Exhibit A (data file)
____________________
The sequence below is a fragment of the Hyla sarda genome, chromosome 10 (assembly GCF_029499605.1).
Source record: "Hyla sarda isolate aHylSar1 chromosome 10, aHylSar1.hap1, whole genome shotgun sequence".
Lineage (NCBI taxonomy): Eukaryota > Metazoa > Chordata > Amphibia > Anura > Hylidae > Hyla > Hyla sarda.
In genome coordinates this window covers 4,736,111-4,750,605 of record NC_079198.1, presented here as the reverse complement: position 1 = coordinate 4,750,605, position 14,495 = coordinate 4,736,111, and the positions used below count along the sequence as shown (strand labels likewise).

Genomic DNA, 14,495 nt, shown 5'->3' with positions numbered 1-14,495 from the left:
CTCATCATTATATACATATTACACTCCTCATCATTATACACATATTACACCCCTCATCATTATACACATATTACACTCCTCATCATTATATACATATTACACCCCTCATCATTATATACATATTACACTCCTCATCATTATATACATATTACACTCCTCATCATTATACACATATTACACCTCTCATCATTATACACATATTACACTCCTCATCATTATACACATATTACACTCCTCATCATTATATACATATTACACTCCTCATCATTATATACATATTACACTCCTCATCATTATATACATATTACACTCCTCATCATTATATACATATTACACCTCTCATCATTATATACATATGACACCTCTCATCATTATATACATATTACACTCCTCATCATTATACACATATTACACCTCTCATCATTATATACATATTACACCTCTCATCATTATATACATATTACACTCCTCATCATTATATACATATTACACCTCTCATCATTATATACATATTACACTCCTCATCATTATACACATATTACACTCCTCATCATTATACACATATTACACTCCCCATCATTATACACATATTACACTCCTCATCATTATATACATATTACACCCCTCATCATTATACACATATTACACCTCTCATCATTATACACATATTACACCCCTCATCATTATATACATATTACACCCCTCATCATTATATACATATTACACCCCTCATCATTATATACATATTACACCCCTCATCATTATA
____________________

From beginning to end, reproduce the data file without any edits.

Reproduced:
The sequence below is a fragment of the Hyla sarda genome, chromosome 10 (assembly GCF_029499605.1).
Source record: "Hyla sarda isolate aHylSar1 chromosome 10, aHylSar1.hap1, whole genome shotgun sequence".
Lineage (NCBI taxonomy): Eukaryota > Metazoa > Chordata > Amphibia > Anura > Hylidae > Hyla > Hyla sarda.
In genome coordinates this window covers 4,736,111-4,750,605 of record NC_079198.1, presented here as the reverse complement: position 1 = coordinate 4,750,605, position 14,495 = coordinate 4,736,111, and the positions used below count along the sequence as shown (strand labels likewise).

Genomic DNA, 14,495 nt, shown 5'->3' with positions numbered 1-14,495 from the left:
CTCATCATTATATACATATTACACTCCTCATCATTATACACATATTACACCCCTCATCATTATACACATATTACACTCCTCATCATTATATACATATTACACCCCTCATCATTATATACATATTACACTCCTCATCATTATATACATATTACACTCCTCATCATTATACACATATTACACCTCTCATCATTATACACATATTACACTCCTCATCATTATACACATATTACACTCCTCATCATTATATACATATTACACTCCTCATCATTATATACATATTACACTCCTCATCATTATATACATATTACACTCCTCATCATTATATACATATTACACCTCTCATCATTATATACATATGACACCTCTCATCATTATATACATATTACACTCCTCATCATTATACACATATTACACCTCTCATCATTATATACATATTACACCTCTCATCATTATATACATATTACACTCCTCATCATTATATACATATTACACCTCTCATCATTATATACATATTACACTCCTCATCATTATACACATATTACACTCCTCATCATTATACACATATTACACTCCCCATCATTATACACATATTACACTCCTCATCATTATATACATATTACACCCCTCATCATTATACACATATTACACCTCTCATCATTATACACATATTACACCCCTCATCATTATATACATATTACACCCCTCATCATTATATACATATTACACCCCTCATCATTATATACATATTACACCCCTCATCATTATA